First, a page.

Editorial: The dysfunctional Gloucester family
When money gets tight, people naturally get testy. It leads to disagreements, fights and, in some extreme cases, divorce.
That’s as true of governments as it is of families. When times are good, and the economy is doing well, government agencies are happy to work together on projects, sharing resources and working toward a common goal. But when the money stops flowing, there’s often a bitter, divisive fight over what little that remains.
The current dispute between the Gloucester Board of Supervisors and the Gloucester School Board is, at its heart, not very different from that of a married couple arguing over household finances.
Last week, supervisors voted by a 4-3 margin not to consider a request by the chairman of the school board to delay taking action on a change from lump sum to categorical funding until the two boards could first sit down together and discuss the matter.
It wasn’t as if they had officially entertained the request, considered its relative merits, and then voted to reject it. They simply weren’t going to talk about it (although, of course, in giving their reasons why they were not talking about it, they ended up doing just that). Using the analogy of the married couple, it was as if the husband had put his hands over his ears, shouting loudly and simply refused to hear what his wife was saying.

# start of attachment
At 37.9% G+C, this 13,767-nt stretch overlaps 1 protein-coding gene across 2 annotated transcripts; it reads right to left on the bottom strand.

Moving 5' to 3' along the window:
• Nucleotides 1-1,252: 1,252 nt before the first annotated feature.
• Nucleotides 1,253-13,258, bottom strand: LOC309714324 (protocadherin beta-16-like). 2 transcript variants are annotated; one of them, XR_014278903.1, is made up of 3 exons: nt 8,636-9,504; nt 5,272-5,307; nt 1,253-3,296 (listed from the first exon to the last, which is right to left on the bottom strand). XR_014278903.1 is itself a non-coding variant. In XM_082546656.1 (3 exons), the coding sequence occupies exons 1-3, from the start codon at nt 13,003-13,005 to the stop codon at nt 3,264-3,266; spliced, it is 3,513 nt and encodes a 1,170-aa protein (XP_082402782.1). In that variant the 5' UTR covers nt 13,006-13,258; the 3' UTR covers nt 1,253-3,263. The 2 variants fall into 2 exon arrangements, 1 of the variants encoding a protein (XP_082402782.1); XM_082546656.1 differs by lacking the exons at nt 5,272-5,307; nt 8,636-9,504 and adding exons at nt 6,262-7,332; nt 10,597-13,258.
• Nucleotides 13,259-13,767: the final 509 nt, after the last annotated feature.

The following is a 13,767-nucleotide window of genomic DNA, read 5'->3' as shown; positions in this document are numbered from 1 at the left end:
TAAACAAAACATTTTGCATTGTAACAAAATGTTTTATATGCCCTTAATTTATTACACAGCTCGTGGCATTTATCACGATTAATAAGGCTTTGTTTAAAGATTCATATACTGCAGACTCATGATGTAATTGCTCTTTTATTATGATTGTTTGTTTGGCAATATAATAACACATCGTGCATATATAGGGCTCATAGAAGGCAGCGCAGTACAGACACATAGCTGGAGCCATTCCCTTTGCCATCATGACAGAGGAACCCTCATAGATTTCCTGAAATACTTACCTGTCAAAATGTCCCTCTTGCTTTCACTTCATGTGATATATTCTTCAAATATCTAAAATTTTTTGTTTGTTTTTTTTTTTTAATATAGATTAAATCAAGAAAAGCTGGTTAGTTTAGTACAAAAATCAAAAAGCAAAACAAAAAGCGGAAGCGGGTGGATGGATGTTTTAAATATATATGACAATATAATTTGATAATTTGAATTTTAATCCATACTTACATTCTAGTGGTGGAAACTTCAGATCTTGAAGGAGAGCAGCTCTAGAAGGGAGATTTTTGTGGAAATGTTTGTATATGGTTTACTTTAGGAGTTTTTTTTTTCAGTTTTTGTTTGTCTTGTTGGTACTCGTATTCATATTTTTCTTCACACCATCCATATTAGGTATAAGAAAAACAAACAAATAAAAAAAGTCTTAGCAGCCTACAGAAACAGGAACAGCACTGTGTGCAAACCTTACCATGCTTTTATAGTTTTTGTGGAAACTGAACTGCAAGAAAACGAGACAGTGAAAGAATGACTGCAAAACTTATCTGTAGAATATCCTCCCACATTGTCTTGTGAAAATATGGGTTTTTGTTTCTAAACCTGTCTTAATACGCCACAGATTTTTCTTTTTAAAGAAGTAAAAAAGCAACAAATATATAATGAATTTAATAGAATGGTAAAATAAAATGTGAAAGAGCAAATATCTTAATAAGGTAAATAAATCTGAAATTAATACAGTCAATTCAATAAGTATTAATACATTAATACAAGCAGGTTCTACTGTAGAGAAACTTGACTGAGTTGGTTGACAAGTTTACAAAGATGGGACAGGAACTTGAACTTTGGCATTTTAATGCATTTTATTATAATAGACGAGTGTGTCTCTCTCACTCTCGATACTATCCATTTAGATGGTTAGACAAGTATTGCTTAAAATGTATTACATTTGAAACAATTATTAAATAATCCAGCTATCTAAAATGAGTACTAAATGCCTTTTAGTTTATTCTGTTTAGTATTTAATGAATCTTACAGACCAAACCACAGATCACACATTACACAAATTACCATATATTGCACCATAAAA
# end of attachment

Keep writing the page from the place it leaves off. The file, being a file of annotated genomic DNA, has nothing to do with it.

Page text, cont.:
The crux of the argument centers on $400 bonuses that the school board voted to give its employees (except for the top two administrators) to compensate for static salaries. Some supervisors think it was irresponsible to pay out these bonuses in the face of declining revenues and other pressing needs. They would have preferred if the school board had taken this excess revenue and returned it to the county’s coffers.
Without getting into which side is right, or if there is a right side, it is obvious that both boards need to sit down and hash out their disagreements and come to some mutually satisfactory conclusion. They also need to remember that they are on the same side and, like a married couple, need to consider what’s in the best interest of the entire family.
Maybe the school board and supervisors should enroll in some family counseling.